It is essential that a child's primary teeth are healthy, because their development sets the stage for permanent teeth. If primary teeth become diseased or do not grow in properly, chances are greater that their permanent replacements will suffer the same fate. For example, poorly formed primary teeth that don't erupt properly could crowd out spaces reserved for other teeth. Space maintainers can sometimes be used to correct this condition, if it is spotted early enough.

Brushing

Babies' gums and teeth can be gently cleaned with special infant toothbrushes that fit over your finger. Water is suitable in lieu of toothpaste (because the baby may swallow the toothpaste). Parents are advised to avoid fluoride toothpastes on children under the age of 2.

Primary teeth can be cleansed with child-sized, soft-bristled toothbrushes. Remember to use small portions of toothpaste (a pea-sized portion is suitable), and teach your child to spit out, not swallow, the toothpaste when finished.

Fluoride

Fluoride is generally present in most public drinking water systems. If you are unsure about your community's water and its fluoride content, or learn that it has an unacceptable level of fluoride in it, there are fluoride supplements your dentist can prescribe. Your child may not be getting enough fluoride just by using fluoride toothpaste.

Toothaches

Toothaches can be common in young children. Sometimes, toothaches are caused by erupting teeth, but they also could indicate a serious problem.

You can safely relieve a small child's toothache without the aid of medication by rinsing the mouth with a solution of warm water and table salt. If the pain doesn't subside, acetaminophen may be used. If such medications don't help, contact your dentist immediately.

Injuries

You can help your child prevent oral injuries by closely supervising him during play and not allowing the child to put foreign objects in the mouth.

For younger children involved in physical activities and sports, mouth guards are strongly encouraged, and can prevent a whole host of injuries to the teeth, gums, lips and other oral structures.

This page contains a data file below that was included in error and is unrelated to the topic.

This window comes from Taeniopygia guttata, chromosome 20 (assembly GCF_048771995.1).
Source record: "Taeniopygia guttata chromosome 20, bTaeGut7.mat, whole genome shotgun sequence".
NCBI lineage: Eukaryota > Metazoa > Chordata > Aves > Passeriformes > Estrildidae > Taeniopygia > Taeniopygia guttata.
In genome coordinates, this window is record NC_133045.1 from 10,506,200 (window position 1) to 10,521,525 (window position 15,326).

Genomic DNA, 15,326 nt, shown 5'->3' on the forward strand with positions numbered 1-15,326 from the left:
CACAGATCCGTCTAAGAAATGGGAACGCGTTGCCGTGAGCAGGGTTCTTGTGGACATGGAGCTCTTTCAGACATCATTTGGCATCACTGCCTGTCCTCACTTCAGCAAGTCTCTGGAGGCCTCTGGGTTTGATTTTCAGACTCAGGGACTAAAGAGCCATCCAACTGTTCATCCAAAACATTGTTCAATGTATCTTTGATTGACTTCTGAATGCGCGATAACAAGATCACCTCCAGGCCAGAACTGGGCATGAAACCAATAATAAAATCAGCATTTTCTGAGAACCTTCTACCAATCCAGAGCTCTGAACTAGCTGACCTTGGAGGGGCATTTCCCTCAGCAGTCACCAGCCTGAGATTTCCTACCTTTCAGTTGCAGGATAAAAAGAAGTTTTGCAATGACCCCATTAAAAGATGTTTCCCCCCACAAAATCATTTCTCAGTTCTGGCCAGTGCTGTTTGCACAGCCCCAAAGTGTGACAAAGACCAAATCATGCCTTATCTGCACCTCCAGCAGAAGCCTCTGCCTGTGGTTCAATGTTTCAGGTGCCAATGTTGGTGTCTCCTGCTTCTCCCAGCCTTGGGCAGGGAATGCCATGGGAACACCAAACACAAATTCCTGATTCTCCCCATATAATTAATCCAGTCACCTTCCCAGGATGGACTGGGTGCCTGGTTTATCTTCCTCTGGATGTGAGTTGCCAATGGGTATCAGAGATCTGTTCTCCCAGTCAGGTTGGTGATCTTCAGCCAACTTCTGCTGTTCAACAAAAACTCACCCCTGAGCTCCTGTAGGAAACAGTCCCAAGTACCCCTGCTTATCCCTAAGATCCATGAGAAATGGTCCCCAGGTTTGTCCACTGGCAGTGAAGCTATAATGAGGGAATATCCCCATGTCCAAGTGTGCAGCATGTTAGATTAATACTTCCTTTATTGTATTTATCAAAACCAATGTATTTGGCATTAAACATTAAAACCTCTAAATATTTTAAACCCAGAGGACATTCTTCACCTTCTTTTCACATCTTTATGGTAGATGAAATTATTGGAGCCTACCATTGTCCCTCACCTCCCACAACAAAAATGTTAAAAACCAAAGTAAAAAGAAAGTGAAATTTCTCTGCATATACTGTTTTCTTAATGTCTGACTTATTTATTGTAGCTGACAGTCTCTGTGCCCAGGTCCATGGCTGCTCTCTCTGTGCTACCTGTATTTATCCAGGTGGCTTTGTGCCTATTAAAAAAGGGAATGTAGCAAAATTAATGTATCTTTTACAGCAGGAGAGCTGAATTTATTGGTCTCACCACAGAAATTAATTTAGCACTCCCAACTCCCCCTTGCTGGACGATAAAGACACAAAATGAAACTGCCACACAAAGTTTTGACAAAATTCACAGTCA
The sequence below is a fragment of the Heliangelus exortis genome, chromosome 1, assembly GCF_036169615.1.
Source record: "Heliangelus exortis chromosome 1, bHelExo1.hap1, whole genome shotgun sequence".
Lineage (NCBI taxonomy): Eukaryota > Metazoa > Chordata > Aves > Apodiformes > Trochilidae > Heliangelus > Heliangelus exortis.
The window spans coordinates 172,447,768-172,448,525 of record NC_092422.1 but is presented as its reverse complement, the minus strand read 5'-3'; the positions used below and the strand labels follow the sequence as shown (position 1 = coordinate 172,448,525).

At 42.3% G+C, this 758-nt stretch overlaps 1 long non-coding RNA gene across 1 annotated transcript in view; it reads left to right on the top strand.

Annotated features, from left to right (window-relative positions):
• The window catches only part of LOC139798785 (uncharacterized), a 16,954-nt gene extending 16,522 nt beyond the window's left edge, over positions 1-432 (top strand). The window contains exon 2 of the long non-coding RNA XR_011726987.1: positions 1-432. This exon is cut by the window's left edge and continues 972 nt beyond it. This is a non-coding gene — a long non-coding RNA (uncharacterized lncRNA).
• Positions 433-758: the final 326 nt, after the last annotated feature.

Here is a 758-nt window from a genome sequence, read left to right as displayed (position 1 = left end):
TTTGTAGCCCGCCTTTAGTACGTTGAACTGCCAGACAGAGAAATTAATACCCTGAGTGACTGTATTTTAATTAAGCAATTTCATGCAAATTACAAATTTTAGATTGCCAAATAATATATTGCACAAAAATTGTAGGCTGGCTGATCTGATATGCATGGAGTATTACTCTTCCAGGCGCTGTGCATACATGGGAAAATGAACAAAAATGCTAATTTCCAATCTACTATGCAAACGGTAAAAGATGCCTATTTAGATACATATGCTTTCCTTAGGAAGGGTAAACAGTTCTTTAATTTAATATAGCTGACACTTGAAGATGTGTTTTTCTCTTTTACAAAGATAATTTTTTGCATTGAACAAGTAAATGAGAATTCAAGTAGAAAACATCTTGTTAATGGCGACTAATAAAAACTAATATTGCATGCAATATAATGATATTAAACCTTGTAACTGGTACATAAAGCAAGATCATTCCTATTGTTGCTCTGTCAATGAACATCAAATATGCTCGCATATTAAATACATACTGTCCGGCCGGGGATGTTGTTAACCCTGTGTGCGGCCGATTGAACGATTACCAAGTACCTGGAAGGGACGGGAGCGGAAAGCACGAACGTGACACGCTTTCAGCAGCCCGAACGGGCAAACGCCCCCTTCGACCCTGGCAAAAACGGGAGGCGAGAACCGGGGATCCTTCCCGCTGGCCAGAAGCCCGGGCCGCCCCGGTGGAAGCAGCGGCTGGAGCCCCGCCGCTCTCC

Mouth guards are generally small plastic appliances that safely fit around your child's teeth. Many mouth guards are soft and pliable when opened, and mold to the child's teeth when first inserted.

If the tooth has been knocked out, try to place the tooth back in its socket while waiting to see our office.  Remember to hold the dislocated tooth by the crown—not the root. If you cannot relocate the tooth, place it in a container of cold milk, saline or the victim's own saliva. Place the tooth in the solution.

First, rinse the mouth of any blood or other debris and place a cold cloth or compress on the cheek near the injury. This will keep down swelling.

For a fractured tooth, it is best to rinse with warm water and again, apply a cold pack or compress. Ibuprofen may be used to help keep down swelling.

If the tooth fracture is minor, the tooth can be sanded or if necessary, restored by the dentist if the pulp is not severely damaged.

If a child's primary tooth has been loosened by an injury or an emerging permanent tooth, try getting the child to gently bite down on an apple or piece of caramel; in some cases, the tooth will easily separate from the gum.

Irritation caused by retainers or braces can sometimes be relieved by placing a tiny piece of cotton or gauze on the tip of the wire or other protruding object. If an injury occurs from a piece of the retainer or braces lodging into a soft tissue, contact our office immediately and avoid dislodging it yourself.

Sealants

Sealants fill in the little ridges on the chewing part of your teeth to protect and seal the tooth from food and plaque. The application is easy to apply and typically last for several years.